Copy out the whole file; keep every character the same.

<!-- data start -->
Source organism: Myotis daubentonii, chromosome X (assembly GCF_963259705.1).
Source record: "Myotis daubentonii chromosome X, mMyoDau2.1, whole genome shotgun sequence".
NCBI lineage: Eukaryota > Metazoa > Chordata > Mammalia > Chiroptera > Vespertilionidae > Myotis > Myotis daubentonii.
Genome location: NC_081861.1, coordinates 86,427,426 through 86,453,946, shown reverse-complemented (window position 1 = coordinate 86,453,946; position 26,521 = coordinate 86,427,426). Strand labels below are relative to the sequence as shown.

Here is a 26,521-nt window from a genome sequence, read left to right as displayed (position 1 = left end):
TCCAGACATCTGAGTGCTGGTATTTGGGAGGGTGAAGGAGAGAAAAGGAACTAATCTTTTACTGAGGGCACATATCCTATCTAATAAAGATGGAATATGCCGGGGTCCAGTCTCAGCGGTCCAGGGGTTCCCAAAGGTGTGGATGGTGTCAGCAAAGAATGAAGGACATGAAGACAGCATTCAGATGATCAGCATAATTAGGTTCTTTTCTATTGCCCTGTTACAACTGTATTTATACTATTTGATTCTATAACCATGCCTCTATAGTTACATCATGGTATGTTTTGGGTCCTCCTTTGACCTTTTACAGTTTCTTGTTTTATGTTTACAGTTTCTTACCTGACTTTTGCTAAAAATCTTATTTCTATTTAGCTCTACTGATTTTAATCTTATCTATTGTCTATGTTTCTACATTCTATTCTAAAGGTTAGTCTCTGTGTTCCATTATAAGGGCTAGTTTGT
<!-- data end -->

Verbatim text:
Source organism: Myotis daubentonii, chromosome X (assembly GCF_963259705.1).
Source record: "Myotis daubentonii chromosome X, mMyoDau2.1, whole genome shotgun sequence".
NCBI lineage: Eukaryota > Metazoa > Chordata > Mammalia > Chiroptera > Vespertilionidae > Myotis > Myotis daubentonii.
Genome location: NC_081861.1, coordinates 86,427,426 through 86,453,946, shown reverse-complemented (window position 1 = coordinate 86,453,946; position 26,521 = coordinate 86,427,426). Strand labels below are relative to the sequence as shown.

Here is a 26,521-nt window from a genome sequence, read left to right as displayed (position 1 = left end):
TCCAGACATCTGAGTGCTGGTATTTGGGAGGGTGAAGGAGAGAAAAGGAACTAATCTTTTACTGAGGGCACATATCCTATCTAATAAAGATGGAATATGCCGGGGTCCAGTCTCAGCGGTCCAGGGGTTCCCAAAGGTGTGGATGGTGTCAGCAAAGAATGAAGGACATGAAGACAGCATTCAGATGATCAGCATAATTAGGTTCTTTTCTATTGCCCTGTTACAACTGTATTTATACTATTTGATTCTATAACCATGCCTCTATAGTTACATCATGGTATGTTTTGGGTCCTCCTTTGACCTTTTACAGTTTCTTGTTTTATGTTTACAGTTTCTTACCTGACTTTTGCTAAAAATCTTATTTCTATTTAGCTCTACTGATTTTAATCTTATCTATTGTCTATGTTTCTACATTCTATTCTAAAGGTTAGTCTCTGTGTTCCATTATAAGGGCTAGTTTGT